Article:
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Photographs by a member of the public, 1935

Some restoration work was carried out in Jelling Church in the winter of 1935-36 and the area around the rune stones used as a storage place for rubble and soil. A member of the public was somewhat worried about the stones and sent four photographs to the National Museum. Here there was surprise at the lack of respect shown to the rune stones. The museum approached the architect connected to the church, Bachelor of Divinity J. H. Vernersen, who was also the supervisor in charge of the monuments. He replied that ”… perhaps some pieces of rubble when dumped may have rolled on to the bottom edge of the small rune stone. I can ensure the National Museum that no damage whatsoever has been caused to the rune stones.”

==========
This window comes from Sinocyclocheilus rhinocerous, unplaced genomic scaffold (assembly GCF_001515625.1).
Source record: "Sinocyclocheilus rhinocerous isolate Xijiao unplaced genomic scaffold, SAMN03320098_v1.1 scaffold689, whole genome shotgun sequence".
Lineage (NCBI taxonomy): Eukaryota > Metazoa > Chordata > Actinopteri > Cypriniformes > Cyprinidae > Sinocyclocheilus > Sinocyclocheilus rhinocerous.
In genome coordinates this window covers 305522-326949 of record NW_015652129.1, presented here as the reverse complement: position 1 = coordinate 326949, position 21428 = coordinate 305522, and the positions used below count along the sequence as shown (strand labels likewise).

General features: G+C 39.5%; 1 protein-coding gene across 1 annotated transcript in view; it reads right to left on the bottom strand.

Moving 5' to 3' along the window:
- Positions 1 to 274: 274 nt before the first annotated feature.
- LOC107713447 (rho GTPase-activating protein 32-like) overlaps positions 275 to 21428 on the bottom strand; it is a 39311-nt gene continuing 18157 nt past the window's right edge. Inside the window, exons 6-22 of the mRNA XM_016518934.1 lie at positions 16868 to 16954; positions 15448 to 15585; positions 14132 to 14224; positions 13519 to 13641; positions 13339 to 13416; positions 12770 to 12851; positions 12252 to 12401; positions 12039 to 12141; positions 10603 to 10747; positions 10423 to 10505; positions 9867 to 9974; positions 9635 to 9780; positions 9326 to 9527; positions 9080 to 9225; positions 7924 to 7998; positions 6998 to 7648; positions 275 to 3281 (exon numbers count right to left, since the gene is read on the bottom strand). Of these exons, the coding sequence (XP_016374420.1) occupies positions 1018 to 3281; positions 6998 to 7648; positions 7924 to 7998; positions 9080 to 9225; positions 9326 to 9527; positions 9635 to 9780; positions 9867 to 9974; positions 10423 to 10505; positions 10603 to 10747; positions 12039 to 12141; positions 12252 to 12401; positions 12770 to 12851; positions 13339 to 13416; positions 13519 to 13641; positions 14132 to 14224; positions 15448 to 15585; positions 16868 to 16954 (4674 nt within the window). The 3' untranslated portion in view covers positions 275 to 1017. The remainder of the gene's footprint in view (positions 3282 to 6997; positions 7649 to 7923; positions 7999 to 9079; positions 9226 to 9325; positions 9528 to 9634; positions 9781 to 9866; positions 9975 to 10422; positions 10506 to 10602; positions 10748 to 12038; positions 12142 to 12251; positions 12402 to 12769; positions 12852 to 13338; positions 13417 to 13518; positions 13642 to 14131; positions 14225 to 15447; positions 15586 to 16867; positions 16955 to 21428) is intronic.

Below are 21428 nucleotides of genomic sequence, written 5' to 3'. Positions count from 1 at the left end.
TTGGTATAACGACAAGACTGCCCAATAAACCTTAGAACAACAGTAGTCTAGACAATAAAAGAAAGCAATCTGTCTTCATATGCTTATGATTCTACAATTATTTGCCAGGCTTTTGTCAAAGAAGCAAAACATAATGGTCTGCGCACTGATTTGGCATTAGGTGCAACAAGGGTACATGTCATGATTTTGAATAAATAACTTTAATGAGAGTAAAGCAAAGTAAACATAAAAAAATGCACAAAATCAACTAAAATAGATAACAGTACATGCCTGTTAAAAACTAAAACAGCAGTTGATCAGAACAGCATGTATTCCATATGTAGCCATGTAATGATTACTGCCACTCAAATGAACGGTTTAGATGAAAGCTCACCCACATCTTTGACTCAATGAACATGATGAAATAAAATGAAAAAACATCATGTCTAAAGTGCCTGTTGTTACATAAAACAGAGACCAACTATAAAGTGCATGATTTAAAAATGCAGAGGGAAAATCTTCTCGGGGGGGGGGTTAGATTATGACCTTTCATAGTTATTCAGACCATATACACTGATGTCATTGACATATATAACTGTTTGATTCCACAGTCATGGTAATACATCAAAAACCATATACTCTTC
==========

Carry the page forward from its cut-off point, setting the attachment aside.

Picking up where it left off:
Despite the assurance that the rune stones had not been damaged, the criticism probably troubled both Vernersen and the parochial church council. Shortly afterwards it was decided to improve the immediate environment of the rune stones. Thus Vernersen informed the National Museum in a letter of 26 November 1936 that the church council had taken away the nearest 4-5 grave stones. “The fences and graves stones have been removed, the area has been levelled and gravelled, after which the rune stones stand free in an open place and can be seen from all sides.”